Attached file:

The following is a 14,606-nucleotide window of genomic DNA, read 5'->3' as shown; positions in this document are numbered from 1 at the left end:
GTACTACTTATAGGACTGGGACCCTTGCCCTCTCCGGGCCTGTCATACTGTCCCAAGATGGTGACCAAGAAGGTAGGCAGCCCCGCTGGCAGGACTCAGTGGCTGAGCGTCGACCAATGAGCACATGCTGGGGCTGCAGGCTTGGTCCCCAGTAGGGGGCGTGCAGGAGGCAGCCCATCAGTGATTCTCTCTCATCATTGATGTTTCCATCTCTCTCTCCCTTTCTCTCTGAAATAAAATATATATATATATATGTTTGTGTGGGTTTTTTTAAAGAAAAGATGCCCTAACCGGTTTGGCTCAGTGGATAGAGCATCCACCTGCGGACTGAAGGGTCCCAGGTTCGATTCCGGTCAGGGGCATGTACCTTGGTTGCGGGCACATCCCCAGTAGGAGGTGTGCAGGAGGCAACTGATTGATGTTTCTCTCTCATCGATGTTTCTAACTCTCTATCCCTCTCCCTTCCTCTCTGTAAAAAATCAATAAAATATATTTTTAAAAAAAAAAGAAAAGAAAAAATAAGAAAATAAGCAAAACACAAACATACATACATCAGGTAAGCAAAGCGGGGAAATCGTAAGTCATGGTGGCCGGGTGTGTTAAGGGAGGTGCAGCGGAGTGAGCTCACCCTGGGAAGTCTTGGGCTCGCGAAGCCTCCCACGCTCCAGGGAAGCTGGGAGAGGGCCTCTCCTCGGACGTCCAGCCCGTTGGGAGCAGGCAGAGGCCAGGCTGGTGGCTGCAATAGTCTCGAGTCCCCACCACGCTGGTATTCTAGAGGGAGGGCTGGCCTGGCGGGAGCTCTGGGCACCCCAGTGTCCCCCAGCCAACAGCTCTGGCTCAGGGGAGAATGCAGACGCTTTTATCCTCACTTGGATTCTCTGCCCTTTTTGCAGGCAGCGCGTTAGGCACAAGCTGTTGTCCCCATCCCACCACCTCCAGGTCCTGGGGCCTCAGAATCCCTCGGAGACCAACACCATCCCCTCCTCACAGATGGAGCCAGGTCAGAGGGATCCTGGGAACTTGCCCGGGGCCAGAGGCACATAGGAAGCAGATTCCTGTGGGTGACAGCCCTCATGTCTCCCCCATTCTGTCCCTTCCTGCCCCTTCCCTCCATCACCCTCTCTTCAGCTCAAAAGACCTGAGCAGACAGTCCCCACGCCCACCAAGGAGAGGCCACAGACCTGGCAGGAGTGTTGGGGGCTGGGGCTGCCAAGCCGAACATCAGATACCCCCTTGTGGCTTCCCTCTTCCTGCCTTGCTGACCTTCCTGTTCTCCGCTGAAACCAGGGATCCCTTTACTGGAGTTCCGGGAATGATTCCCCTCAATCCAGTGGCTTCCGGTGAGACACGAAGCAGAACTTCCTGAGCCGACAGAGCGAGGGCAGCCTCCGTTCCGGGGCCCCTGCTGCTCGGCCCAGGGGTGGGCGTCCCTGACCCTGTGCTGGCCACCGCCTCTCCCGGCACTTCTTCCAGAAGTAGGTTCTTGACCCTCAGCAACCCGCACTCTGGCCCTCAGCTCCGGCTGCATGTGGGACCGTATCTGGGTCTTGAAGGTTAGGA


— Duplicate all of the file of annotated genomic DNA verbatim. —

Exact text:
The following is a 14,606-nucleotide window of genomic DNA, read 5'->3' as shown; positions in this document are numbered from 1 at the left end:
GTACTACTTATAGGACTGGGACCCTTGCCCTCTCCGGGCCTGTCATACTGTCCCAAGATGGTGACCAAGAAGGTAGGCAGCCCCGCTGGCAGGACTCAGTGGCTGAGCGTCGACCAATGAGCACATGCTGGGGCTGCAGGCTTGGTCCCCAGTAGGGGGCGTGCAGGAGGCAGCCCATCAGTGATTCTCTCTCATCATTGATGTTTCCATCTCTCTCTCCCTTTCTCTCTGAAATAAAATATATATATATATATGTTTGTGTGGGTTTTTTTAAAGAAAAGATGCCCTAACCGGTTTGGCTCAGTGGATAGAGCATCCACCTGCGGACTGAAGGGTCCCAGGTTCGATTCCGGTCAGGGGCATGTACCTTGGTTGCGGGCACATCCCCAGTAGGAGGTGTGCAGGAGGCAACTGATTGATGTTTCTCTCTCATCGATGTTTCTAACTCTCTATCCCTCTCCCTTCCTCTCTGTAAAAAATCAATAAAATATATTTTTAAAAAAAAAAGAAAAGAAAAAATAAGAAAATAAGCAAAACACAAACATACATACATCAGGTAAGCAAAGCGGGGAAATCGTAAGTCATGGTGGCCGGGTGTGTTAAGGGAGGTGCAGCGGAGTGAGCTCACCCTGGGAAGTCTTGGGCTCGCGAAGCCTCCCACGCTCCAGGGAAGCTGGGAGAGGGCCTCTCCTCGGACGTCCAGCCCGTTGGGAGCAGGCAGAGGCCAGGCTGGTGGCTGCAATAGTCTCGAGTCCCCACCACGCTGGTATTCTAGAGGGAGGGCTGGCCTGGCGGGAGCTCTGGGCACCCCAGTGTCCCCCAGCCAACAGCTCTGGCTCAGGGGAGAATGCAGACGCTTTTATCCTCACTTGGATTCTCTGCCCTTTTTGCAGGCAGCGCGTTAGGCACAAGCTGTTGTCCCCATCCCACCACCTCCAGGTCCTGGGGCCTCAGAATCCCTCGGAGACCAACACCATCCCCTCCTCACAGATGGAGCCAGGTCAGAGGGATCCTGGGAACTTGCCCGGGGCCAGAGGCACATAGGAAGCAGATTCCTGTGGGTGACAGCCCTCATGTCTCCCCCATTCTGTCCCTTCCTGCCCCTTCCCTCCATCACCCTCTCTTCAGCTCAAAAGACCTGAGCAGACAGTCCCCACGCCCACCAAGGAGAGGCCACAGACCTGGCAGGAGTGTTGGGGGCTGGGGCTGCCAAGCCGAACATCAGATACCCCCTTGTGGCTTCCCTCTTCCTGCCTTGCTGACCTTCCTGTTCTCCGCTGAAACCAGGGATCCCTTTACTGGAGTTCCGGGAATGATTCCCCTCAATCCAGTGGCTTCCGGTGAGACACGAAGCAGAACTTCCTGAGCCGACAGAGCGAGGGCAGCCTCCGTTCCGGGGCCCCTGCTGCTCGGCCCAGGGGTGGGCGTCCCTGACCCTGTGCTGGCCACCGCCTCTCCCGGCACTTCTTCCAGAAGTAGGTTCTTGACCCTCAGCAACCCGCACTCTGGCCCTCAGCTCCGGCTGCATGTGGGACCGTATCTGGGTCTTGAAGGTTAGGA